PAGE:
The 52-page report includes 19 figures and 12 tables. It can be downloaded at no cost from

The Mineta National Transit Research Consortium is led by the Mineta Transportation Institute in San Jose CA.


Stephen Arhin, PhD, is an assistant professor of the Department of Civil and Environmental Engineering of Howard University, the associate director of the Howard University Transportation Research and Traffic Safety Data Center (HUTRC), and the associate director of the transit research conducted by Howard University under the Mineta National Transit Research Consortium. His experience spans more than 18 years in all facets of transportation and traffic safety engineering, including traffic safety and operations, research, planning, transit operations and ITS.

Errol C. Noel, PhD, is a tenured full professor and chair (2000-2010) of the Department of Civil and Environmental Engineering of Howard University, director of the Howard University Traffic Safety and Transportation Data Center, and director for transit research conducted by Howard University as a member of the Mineta National Transit Research Consortium. He teaches graduate and undergraduate courses in traffic and highway engineering, project management, and engineering systems analysis.


The Mineta National Transit Research Consortium (MNTRC) is composed of nine university transportation centers led by the Mineta Transportation Institute at San Jose State University. The Consortium was organized in January 2012 after winning a competition sponsored by the US Department of Transportation (DOT) to create consortia tasked with “Delivering Solutions that Improve Public Transportation.” Member universities include Bowling Green State University, Grand Valley State University, Howard University, Penn State University, Rutgers University, San Jose State University, University of Detroit Mercy, University of Nevada Las Vegas, and University of Toledo. Visit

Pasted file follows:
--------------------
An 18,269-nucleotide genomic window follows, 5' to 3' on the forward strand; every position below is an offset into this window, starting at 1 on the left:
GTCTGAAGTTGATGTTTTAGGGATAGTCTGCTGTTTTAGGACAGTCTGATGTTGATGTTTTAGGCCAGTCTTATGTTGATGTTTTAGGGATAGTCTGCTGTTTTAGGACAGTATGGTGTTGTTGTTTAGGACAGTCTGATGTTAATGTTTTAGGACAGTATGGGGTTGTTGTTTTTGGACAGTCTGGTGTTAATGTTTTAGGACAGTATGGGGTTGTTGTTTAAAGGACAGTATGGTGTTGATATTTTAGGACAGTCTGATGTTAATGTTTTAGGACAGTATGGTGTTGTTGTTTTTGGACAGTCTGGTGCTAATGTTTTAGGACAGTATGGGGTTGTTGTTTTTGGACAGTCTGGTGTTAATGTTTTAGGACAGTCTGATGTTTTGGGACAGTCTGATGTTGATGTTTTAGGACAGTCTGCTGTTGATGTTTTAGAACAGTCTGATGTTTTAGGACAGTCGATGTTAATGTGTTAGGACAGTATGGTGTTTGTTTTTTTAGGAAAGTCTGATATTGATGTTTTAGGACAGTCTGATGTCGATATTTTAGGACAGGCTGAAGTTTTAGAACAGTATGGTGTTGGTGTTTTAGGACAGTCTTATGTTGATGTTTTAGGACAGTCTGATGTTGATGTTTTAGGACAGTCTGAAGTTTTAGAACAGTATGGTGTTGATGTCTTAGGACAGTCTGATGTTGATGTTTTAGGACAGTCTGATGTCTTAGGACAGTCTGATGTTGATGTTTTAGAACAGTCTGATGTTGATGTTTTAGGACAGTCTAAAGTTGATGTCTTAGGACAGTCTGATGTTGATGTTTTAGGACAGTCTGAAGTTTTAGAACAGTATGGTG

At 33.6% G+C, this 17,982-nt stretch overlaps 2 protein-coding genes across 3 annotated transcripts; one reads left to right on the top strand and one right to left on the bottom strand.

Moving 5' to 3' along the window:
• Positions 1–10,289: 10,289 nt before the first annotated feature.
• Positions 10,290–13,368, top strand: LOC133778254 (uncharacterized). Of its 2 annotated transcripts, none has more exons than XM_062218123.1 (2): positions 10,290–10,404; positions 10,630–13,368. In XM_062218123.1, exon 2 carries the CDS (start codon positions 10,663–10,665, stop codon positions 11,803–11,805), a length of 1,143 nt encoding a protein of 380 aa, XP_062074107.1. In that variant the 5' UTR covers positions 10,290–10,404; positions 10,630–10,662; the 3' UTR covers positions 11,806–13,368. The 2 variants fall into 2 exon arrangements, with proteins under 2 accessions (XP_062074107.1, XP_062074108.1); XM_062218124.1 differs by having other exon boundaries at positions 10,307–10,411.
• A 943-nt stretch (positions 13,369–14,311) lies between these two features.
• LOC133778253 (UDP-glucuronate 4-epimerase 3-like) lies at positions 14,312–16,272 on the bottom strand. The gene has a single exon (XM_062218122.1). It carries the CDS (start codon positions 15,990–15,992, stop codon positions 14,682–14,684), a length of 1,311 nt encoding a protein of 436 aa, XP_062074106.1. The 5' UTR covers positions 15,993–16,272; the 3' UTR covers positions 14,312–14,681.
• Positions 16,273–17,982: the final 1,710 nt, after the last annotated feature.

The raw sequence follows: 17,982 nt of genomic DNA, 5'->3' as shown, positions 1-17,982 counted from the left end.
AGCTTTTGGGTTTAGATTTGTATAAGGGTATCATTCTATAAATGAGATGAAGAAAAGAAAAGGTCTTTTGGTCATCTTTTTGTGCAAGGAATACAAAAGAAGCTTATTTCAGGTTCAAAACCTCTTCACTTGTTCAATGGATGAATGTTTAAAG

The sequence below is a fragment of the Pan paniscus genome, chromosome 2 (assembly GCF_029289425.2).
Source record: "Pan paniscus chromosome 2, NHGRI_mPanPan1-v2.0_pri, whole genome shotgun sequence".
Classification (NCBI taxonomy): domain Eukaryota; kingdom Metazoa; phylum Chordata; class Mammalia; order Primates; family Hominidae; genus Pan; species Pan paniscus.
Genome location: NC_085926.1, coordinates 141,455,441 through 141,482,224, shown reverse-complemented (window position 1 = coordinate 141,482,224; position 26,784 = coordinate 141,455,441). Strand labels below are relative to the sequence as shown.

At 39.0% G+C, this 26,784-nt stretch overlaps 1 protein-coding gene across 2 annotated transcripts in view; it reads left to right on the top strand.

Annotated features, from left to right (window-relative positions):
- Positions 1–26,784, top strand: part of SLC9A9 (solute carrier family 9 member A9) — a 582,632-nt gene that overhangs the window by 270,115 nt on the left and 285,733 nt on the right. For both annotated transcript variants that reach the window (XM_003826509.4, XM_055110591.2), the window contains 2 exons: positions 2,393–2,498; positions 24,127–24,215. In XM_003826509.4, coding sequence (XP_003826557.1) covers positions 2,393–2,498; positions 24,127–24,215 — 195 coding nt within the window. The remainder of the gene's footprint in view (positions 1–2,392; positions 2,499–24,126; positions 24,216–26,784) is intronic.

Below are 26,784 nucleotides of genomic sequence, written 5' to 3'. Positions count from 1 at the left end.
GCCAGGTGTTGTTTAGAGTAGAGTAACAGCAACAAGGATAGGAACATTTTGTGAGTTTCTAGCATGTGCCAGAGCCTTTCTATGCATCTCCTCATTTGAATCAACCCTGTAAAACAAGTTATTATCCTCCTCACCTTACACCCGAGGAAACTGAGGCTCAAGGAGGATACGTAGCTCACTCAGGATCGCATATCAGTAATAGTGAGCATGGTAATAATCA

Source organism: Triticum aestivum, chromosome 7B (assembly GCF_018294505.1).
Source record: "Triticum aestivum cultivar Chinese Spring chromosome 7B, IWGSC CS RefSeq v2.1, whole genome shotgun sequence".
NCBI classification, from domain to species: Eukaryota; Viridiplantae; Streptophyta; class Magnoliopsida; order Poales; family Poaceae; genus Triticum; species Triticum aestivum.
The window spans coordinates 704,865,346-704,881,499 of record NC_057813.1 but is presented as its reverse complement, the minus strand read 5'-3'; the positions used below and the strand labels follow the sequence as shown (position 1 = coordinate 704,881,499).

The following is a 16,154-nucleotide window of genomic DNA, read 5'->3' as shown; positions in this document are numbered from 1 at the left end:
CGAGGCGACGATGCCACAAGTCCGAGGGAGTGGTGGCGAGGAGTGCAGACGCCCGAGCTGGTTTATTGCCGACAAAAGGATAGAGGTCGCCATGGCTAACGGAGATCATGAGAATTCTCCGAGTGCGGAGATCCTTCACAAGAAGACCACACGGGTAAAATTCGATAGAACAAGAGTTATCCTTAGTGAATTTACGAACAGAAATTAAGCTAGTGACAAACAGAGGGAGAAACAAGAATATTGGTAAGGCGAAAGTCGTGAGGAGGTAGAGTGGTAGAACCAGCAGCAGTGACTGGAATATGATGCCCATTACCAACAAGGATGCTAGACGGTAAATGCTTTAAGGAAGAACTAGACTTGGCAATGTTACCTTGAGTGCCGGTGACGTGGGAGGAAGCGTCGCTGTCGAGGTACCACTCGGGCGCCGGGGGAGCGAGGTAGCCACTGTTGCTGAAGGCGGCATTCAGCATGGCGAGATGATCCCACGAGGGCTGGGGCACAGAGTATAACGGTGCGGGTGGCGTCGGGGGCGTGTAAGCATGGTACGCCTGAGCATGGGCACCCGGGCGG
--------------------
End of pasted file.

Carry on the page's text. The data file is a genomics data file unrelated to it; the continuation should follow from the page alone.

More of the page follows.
MTI conducts research, education, and information transfer programs focusing on surface transportation policy and management issues, especially related to transit. MTI was established by Congress in 1991 as part of the Intermodal Surface Transportation Efficiency Act and won national re-designation competitions in 2002, 2006 and 2011. The Institute is funded by Congress through the US DOT, by the California Legislature through Caltrans, and by public and private grants. In 2006 the US Department of Homeland Security selected MTI as a National Transportation Security Center of Excellence. The internationally respected members of the MTI Board of Trustees represent all major surface transportation modes. MTI is the lead institute for the Mineta National Transit Research Consortium, an affiliation of nine university transportation research centers. MTI is affiliated with San Jose (CA) State University’s College of Business. Visit

Contact: Donna Maurillo
MTI Communications Director 831-234-4009 (mobile) donna.maurillo (at)